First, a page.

We could start with a threshold for “on time” but by definition we know on a good day there were no rail delays so we would be counting slower customers as “late.”

Additionally, on a day when we know a disruption has occurred, we might count very quick customers as “on time” when in fact we know that everyone experienced some delay.

So we set to determine a method for calculating delay that accommodated for the natural variation in customer speeds.  These travel time curves started reminding me of delay calculations from queueing theory from grad school. Read more…

Categories: Engage Tags: , , , ,

Regional Transit Opportunities Explored

February 11th, 2016 1 comment

You name it, we tested it as possible opportunities to carry future demand and here’s what we found out.

Metro is completely focused on safety, reliability, and financial stability.  It’s also our job to ensure that the regional transit system improves mobility and connects communities.  So we’ve had many posts on ConnectGreaterWashington over the last few years describing the importance of a regional approach to transit planning. Posts include FAQs, how different modes compare, the paramount importance of transit-supportive land use, an approach to assessing Metrorail, BRT, and LRT expansion projects, and the overall proposed plan for Metrorail and surface transit to name a few.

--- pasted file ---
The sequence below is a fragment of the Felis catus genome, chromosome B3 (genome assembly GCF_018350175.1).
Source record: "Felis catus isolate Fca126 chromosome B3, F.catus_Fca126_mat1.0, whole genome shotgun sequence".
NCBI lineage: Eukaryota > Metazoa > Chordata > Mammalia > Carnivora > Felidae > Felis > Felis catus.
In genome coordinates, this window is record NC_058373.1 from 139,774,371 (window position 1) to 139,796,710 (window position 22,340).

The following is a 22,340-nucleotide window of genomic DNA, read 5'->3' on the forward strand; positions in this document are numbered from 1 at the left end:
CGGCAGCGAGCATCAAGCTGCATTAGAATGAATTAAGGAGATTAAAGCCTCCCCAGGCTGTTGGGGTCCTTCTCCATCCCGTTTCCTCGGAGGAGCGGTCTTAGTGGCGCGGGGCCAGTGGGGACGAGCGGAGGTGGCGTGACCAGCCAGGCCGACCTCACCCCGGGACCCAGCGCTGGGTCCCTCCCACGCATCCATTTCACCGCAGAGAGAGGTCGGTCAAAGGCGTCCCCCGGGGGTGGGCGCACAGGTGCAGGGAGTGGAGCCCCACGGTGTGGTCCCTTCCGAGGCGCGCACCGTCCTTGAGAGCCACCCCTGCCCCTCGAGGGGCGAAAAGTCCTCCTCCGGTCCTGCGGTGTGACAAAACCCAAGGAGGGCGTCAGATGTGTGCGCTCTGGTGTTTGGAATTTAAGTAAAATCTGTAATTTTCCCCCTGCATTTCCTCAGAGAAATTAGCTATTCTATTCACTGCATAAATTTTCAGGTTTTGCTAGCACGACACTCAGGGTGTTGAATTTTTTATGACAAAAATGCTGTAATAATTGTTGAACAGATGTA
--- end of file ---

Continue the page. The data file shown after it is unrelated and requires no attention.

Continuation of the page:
List of Transit Corridors, Projects, and Plans Analyzed as Part of CGW

List of Transit Corridors, Projects, and Plans Analyzed as Part of CGW

Finally, we have completed a set of one- to two-page summaries for all the strategies, plans and projects we tested in our evaluation of future needs and opportunities. Note, these summaries are inclusive of everything that we analyzed over the course of ConnectGreaterWashington, but only some are recommended to advance. Some strategies were recommended (e.g. eight-car trains), others were not recommended (e.g. Kansas Ave. infill station), while many were partially recommended (e.g. the I-66 corridor beyond Vienna shows promise as bus rapid transit, light rail, or enhanced bus, but not Metrorail unless and until additional housing and/or jobs are guided to the station areas and new Metrorail lines are added in the core).

Due to the size of the pdfs, the summaries are divided into three documents. First, are the new Metrorail lines in the core, eight-car trains, and interline connections (pdf updated February 24, 2016). Second, are Metrorail pedestrian tunnels, extensions, and infill stations (pdf updated February 24, 2016). Third, are all of the other modes’ strategies, plans, and projects (pdf updated February 24, 2016). All documents include bookmarks to help you find the various summaries by topic area.

Each strategy, project, or plan includes:

  • A summary of the strategy;
  • The goals that were addressed;
  • The regional activity centers connected;
  • A map that shows the project or plan;
  • Key findings for each such as ridership (including new transit riders vs riders gained from other existing modes), transfers, crowding, connectivity, and surrounding density; and
  • Recommendations for this strategy.